This article reviews critically selected recent literature on electrochemical energy storage (EES) technologies, focusing on supercapacitor and also supercapattery which is a generic term for various hybrid devices combining the merits of rechargeable battery and supercapacitor. Fundamentals of EES are explained, aiming at clarification of some literature confusions such as the differences between capacitive and non-capacitive Faradaic charge storage mechanisms, and between cathode and positive electrode (positrode), and between anode and negative electrode (negatrode). In particular, the concept and origin of pseudocapacitance are qualitatively correlated with the band model for semiconductors. Strategies for design and construction of supercapattery are discussed in terms of both the materials structures and device engineering. Selection of materials, including electrolytes, is another topic reviewed selectively. Graphenes and carbon nanotubes are the favourable choice to composite with both capacitive and non-capacitive redox materials for improved kinetics of charge storage processes and charge-discharge cycling stability. Organoaqueous electrolytes show a great potential to enable EES to work at sub-zero temperatures, whilst solid ion conducting membranes and ionic liquids can help develop high voltage (> 4.0 V) and hence high energy supercapatteries.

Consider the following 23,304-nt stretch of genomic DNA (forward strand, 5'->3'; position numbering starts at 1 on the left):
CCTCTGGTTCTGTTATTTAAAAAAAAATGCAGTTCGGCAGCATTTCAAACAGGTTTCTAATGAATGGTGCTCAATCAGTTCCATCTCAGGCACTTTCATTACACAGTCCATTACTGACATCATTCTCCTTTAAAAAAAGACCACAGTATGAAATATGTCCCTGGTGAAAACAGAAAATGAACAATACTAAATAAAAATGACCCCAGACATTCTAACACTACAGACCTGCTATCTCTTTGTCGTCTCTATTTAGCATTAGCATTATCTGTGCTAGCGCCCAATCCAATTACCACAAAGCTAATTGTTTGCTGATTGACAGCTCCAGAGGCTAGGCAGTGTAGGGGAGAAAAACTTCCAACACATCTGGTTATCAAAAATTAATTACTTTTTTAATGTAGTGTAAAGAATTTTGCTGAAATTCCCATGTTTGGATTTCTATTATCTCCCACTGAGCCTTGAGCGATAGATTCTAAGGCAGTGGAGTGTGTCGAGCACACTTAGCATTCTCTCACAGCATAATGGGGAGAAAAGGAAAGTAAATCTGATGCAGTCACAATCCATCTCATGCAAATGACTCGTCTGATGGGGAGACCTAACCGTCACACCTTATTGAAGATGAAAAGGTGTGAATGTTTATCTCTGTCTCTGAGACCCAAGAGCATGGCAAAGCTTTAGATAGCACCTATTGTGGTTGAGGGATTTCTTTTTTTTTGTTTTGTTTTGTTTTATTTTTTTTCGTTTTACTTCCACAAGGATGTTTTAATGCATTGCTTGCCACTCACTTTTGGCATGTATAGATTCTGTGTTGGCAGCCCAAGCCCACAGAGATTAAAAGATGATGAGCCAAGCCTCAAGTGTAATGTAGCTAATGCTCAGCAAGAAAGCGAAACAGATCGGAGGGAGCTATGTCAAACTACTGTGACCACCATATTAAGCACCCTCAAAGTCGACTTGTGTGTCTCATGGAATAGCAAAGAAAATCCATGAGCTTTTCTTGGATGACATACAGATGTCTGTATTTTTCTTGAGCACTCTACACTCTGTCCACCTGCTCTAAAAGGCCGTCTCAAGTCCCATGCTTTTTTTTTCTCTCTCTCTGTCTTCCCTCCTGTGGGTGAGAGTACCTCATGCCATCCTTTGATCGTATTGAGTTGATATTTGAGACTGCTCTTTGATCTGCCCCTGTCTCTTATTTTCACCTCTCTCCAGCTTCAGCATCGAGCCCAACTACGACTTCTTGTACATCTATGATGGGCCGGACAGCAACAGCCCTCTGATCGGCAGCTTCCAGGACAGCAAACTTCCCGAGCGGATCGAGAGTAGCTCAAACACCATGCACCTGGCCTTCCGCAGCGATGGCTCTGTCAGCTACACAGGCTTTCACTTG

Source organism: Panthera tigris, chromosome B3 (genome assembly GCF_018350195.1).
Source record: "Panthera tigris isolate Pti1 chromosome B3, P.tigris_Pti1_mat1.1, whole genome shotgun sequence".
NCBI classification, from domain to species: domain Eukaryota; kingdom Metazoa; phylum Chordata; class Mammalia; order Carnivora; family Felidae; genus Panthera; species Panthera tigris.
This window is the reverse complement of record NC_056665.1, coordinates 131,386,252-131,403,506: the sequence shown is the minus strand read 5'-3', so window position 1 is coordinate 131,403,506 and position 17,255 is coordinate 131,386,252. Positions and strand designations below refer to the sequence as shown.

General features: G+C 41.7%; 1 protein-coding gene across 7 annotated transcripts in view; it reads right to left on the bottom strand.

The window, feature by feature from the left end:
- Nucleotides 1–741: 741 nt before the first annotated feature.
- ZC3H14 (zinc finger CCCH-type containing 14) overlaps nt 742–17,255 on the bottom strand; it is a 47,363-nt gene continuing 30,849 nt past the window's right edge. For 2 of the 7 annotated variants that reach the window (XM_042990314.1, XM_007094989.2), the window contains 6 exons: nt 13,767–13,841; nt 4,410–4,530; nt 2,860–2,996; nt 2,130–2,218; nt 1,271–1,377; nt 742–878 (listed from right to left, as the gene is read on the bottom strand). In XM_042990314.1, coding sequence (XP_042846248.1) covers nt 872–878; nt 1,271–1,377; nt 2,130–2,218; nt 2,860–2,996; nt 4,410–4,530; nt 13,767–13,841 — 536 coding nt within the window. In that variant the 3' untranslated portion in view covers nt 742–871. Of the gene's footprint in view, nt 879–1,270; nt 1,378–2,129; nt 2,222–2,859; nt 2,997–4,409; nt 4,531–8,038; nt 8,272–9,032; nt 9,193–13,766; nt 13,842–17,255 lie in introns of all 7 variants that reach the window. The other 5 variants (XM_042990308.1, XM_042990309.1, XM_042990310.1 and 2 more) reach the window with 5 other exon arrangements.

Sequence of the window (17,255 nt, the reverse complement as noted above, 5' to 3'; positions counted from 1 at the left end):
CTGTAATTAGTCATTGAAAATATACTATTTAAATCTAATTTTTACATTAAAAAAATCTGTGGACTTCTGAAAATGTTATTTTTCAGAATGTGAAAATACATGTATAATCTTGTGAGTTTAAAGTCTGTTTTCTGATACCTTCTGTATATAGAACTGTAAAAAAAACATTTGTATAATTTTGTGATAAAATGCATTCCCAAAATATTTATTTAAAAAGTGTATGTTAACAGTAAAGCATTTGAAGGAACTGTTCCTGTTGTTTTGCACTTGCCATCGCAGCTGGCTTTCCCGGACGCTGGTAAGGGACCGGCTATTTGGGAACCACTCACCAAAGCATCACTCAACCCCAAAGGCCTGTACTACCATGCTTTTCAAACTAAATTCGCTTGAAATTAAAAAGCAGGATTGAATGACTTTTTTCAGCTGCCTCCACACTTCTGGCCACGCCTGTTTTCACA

- Capacitive and non-capacitive faradaic processes
- Device engineering
- Organoaqueous and non-aqueous electrolytes